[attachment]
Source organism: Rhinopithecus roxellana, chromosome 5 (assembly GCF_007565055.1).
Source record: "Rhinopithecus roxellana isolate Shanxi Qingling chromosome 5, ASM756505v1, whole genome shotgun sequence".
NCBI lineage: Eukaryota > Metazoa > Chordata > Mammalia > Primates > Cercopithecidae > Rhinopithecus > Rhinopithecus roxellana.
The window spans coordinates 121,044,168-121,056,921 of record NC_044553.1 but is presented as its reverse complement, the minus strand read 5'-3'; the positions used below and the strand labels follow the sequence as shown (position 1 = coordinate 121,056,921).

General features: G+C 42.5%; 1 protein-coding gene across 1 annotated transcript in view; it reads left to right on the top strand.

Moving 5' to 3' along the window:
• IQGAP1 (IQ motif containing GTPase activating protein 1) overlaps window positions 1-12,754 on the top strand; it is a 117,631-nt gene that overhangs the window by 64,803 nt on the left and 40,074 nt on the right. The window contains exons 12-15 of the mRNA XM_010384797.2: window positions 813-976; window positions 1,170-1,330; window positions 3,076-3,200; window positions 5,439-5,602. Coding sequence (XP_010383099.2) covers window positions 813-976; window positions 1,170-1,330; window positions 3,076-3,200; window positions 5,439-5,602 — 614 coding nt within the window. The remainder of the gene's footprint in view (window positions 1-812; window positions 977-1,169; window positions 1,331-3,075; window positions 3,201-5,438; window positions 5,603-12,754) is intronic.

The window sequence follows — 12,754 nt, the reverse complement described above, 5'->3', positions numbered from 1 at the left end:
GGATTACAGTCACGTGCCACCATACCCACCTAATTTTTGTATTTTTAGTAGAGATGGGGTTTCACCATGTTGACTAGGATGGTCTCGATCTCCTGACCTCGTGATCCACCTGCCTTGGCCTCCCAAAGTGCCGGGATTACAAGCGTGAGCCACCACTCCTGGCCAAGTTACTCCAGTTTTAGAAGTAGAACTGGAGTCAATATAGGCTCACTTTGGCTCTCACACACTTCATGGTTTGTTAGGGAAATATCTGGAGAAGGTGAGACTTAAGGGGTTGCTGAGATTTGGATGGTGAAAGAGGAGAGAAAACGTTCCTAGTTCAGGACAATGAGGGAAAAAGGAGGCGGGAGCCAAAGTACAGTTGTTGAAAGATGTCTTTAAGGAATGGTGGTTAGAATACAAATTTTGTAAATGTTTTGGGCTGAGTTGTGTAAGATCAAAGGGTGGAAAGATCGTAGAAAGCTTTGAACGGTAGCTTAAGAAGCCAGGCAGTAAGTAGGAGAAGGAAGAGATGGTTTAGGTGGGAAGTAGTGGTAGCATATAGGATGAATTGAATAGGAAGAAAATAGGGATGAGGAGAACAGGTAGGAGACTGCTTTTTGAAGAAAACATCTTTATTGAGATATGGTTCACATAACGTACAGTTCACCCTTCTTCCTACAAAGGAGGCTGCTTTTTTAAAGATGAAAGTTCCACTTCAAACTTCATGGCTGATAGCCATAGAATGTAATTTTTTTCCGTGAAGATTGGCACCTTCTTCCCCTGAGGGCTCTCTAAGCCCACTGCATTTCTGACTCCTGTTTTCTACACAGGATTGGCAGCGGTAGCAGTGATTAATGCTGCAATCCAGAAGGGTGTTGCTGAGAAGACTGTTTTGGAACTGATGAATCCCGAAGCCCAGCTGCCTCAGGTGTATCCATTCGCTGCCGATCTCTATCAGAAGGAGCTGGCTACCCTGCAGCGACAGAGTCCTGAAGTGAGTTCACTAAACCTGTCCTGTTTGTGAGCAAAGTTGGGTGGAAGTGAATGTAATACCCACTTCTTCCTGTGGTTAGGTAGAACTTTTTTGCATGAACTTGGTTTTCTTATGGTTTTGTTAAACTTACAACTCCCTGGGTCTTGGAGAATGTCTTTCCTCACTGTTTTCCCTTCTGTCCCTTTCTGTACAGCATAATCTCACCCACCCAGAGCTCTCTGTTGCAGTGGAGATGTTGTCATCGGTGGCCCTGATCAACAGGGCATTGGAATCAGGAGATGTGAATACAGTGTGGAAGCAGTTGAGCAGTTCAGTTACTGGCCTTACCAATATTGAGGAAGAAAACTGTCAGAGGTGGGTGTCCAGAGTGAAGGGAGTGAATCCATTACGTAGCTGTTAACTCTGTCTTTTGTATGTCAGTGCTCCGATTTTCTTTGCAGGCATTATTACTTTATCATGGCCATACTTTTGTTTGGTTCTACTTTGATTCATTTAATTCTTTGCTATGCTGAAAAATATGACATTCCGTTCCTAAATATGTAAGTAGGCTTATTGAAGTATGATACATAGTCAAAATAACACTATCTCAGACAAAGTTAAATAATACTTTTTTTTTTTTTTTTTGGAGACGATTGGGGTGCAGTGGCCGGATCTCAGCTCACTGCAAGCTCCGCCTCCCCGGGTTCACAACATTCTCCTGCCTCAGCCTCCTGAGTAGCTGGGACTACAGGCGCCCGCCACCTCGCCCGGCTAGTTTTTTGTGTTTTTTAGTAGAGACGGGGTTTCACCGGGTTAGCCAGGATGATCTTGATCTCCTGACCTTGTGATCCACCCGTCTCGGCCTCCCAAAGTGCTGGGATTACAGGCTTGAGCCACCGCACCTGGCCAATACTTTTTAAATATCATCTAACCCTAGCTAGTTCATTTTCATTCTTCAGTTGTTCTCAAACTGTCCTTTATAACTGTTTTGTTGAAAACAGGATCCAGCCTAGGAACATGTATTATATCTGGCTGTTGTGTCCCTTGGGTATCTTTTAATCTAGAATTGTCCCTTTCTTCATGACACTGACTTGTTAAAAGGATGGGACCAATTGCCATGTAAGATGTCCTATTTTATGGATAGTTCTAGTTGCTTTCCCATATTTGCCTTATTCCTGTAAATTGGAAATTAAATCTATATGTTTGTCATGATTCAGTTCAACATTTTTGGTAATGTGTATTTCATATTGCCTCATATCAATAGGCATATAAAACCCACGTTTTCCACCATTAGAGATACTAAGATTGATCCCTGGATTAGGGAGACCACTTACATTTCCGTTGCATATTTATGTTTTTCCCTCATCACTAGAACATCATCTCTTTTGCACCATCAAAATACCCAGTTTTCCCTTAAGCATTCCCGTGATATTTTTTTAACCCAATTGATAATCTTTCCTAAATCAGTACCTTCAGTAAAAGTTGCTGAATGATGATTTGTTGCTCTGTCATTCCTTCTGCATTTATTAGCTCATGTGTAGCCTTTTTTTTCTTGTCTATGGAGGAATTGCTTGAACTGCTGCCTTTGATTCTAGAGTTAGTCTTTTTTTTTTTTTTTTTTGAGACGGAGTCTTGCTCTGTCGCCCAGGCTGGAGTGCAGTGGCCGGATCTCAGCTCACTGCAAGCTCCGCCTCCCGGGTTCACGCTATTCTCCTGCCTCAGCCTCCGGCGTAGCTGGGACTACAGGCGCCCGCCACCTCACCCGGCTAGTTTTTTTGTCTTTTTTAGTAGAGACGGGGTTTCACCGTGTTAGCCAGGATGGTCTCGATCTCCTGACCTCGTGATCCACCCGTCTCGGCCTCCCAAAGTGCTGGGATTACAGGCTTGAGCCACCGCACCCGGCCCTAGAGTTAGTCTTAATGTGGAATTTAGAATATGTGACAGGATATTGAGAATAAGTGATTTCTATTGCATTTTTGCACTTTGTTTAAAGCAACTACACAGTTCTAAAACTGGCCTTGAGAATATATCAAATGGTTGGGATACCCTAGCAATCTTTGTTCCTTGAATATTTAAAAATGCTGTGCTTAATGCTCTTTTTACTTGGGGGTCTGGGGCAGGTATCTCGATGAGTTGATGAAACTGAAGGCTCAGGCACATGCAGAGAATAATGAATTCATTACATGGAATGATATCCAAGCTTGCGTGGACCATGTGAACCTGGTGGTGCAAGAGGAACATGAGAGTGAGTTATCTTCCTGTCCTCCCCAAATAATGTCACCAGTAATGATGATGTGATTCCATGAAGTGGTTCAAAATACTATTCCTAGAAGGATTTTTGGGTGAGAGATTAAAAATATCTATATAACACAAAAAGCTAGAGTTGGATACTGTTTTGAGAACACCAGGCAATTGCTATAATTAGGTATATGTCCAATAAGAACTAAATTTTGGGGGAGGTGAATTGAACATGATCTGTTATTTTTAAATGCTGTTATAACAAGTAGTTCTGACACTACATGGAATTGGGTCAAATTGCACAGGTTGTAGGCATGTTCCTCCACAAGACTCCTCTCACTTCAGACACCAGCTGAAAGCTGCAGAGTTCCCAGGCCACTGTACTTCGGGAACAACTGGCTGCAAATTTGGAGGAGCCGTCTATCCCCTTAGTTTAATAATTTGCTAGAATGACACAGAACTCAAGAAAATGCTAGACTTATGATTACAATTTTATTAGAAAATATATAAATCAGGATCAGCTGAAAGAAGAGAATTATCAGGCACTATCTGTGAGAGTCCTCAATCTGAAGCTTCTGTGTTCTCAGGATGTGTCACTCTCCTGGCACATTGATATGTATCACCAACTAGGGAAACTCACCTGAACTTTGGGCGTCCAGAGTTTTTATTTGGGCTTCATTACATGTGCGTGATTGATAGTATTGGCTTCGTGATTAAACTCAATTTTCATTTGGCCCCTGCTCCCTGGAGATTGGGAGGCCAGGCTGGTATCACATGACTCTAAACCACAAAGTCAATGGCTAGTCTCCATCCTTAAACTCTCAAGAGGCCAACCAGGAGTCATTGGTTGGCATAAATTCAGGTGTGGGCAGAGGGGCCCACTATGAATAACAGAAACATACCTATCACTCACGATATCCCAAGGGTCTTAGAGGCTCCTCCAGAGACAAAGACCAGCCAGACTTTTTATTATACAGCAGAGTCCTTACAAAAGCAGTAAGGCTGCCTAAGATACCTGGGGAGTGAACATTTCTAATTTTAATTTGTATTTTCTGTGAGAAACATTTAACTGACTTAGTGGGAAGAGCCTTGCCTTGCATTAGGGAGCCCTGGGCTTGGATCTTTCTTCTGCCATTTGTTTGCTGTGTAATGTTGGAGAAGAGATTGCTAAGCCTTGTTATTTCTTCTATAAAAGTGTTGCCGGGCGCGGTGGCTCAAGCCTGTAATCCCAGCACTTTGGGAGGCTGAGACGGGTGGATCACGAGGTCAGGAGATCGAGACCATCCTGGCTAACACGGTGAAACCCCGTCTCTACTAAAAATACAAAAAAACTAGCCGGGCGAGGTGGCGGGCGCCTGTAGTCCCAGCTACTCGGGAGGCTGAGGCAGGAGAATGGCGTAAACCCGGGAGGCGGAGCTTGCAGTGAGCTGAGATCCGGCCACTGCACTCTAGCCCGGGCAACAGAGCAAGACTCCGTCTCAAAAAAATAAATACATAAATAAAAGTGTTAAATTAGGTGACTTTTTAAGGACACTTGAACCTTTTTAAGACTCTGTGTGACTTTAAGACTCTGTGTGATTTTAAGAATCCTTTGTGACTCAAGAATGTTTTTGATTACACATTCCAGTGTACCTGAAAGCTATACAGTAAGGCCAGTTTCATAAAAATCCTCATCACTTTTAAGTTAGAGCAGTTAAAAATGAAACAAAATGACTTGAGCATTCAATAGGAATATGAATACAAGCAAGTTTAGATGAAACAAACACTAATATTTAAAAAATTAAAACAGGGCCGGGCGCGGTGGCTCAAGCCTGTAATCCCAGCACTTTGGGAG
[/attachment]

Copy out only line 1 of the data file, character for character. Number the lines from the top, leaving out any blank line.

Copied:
Source organism: Rhinopithecus roxellana, chromosome 5 (assembly GCF_007565055.1).